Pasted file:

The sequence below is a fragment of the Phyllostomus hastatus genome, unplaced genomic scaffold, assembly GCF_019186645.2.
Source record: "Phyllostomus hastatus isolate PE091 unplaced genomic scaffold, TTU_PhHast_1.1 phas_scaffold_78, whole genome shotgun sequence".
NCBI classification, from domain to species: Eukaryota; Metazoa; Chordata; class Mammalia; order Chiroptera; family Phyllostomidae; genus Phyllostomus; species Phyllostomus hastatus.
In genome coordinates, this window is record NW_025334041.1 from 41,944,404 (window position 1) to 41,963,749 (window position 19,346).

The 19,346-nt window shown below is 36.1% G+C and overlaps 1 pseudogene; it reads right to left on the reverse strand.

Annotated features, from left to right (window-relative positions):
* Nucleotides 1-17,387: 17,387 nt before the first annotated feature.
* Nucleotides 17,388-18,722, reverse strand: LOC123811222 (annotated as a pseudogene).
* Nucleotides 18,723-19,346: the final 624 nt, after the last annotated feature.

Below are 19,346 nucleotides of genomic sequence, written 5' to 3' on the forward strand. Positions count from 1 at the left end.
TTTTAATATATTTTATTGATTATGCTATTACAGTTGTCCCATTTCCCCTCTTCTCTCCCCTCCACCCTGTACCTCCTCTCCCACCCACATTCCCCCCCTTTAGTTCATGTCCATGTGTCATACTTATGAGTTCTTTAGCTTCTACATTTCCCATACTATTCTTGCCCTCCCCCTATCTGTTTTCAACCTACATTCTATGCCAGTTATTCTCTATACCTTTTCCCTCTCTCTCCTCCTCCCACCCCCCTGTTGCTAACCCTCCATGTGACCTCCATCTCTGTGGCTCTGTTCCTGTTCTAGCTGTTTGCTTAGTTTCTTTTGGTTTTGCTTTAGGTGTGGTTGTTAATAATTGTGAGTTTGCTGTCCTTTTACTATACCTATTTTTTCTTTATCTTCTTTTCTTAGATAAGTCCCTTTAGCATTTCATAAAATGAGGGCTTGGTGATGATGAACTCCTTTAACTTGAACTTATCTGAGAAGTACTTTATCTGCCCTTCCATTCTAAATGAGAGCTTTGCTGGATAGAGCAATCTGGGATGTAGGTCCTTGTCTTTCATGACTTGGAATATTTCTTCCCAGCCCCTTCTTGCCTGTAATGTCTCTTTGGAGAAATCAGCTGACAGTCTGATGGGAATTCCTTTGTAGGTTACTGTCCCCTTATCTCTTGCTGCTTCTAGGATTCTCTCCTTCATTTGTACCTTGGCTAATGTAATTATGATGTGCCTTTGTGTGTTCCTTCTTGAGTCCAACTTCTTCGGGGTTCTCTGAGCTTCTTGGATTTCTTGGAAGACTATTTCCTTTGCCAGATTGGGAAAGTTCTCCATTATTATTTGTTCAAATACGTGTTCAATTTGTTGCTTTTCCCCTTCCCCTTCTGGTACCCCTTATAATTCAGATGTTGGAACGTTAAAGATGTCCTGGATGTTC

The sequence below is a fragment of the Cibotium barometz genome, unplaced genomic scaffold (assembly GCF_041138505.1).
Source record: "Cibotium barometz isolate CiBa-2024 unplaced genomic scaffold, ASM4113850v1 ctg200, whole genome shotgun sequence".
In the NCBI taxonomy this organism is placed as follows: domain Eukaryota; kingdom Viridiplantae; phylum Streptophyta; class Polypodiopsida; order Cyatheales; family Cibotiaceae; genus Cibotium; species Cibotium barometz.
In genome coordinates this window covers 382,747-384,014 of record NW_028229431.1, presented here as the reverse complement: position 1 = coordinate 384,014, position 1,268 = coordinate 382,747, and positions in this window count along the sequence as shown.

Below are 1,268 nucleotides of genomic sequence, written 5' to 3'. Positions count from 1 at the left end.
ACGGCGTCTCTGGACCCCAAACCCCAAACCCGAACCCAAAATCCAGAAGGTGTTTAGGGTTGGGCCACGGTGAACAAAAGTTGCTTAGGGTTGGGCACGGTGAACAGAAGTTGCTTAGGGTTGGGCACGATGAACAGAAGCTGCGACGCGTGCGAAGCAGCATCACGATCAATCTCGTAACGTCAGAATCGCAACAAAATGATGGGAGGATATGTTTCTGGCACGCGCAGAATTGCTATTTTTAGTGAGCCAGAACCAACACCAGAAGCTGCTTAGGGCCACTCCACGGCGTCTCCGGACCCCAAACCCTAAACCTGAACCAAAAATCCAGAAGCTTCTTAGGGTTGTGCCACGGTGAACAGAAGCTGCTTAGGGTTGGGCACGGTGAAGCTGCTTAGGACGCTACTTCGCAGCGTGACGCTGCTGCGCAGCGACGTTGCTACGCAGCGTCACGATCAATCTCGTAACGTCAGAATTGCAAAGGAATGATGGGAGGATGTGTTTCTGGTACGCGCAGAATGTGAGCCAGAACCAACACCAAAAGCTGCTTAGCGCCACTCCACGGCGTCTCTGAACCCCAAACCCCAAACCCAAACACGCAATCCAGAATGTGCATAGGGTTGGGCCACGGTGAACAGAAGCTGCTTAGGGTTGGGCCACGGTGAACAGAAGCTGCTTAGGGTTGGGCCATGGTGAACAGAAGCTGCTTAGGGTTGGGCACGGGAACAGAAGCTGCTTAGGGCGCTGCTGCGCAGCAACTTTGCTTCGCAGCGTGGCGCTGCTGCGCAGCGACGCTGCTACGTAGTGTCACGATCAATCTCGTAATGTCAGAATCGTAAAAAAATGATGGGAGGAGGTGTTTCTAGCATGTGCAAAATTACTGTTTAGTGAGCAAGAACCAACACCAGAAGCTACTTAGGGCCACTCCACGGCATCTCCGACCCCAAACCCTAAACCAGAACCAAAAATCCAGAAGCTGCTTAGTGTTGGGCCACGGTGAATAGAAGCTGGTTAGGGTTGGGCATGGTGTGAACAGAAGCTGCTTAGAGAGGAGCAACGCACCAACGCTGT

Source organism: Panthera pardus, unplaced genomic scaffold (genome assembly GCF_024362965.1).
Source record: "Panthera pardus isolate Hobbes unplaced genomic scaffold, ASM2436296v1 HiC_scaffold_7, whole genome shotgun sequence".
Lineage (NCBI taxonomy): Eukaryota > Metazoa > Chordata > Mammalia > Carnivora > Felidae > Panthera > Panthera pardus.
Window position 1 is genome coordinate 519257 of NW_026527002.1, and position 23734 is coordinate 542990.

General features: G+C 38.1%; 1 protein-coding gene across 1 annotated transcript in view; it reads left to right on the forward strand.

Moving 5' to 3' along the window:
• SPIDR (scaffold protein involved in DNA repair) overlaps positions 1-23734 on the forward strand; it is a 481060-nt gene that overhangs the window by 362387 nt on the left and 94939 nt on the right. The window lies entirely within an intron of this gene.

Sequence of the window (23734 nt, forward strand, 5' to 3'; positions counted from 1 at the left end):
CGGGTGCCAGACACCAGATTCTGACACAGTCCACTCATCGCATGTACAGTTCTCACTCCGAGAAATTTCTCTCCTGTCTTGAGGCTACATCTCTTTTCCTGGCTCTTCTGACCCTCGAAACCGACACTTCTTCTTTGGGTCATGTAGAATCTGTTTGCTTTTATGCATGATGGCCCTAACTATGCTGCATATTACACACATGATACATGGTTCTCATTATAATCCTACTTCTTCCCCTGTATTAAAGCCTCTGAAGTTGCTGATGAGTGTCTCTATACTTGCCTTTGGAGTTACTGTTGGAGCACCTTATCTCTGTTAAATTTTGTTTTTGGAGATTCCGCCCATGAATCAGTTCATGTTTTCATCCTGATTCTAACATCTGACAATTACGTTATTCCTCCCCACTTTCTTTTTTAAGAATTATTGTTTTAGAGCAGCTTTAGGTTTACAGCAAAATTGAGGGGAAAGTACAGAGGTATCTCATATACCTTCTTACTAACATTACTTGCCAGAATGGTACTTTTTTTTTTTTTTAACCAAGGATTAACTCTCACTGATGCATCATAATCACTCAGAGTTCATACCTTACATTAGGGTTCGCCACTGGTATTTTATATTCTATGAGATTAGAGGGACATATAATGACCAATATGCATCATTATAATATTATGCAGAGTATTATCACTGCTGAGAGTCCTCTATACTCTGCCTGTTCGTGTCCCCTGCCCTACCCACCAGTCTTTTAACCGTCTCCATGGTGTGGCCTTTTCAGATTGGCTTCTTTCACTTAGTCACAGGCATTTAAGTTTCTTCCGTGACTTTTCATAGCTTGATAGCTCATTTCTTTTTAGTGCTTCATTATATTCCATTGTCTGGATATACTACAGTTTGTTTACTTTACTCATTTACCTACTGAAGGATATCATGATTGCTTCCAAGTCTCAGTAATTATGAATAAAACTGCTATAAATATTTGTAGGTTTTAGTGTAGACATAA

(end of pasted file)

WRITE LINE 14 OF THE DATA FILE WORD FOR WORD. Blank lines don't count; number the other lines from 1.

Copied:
In the NCBI taxonomy this organism is placed as follows: domain Eukaryota; kingdom Viridiplantae; phylum Streptophyta; class Polypodiopsida; order Cyatheales; family Cibotiaceae; genus Cibotium; species Cibotium barometz.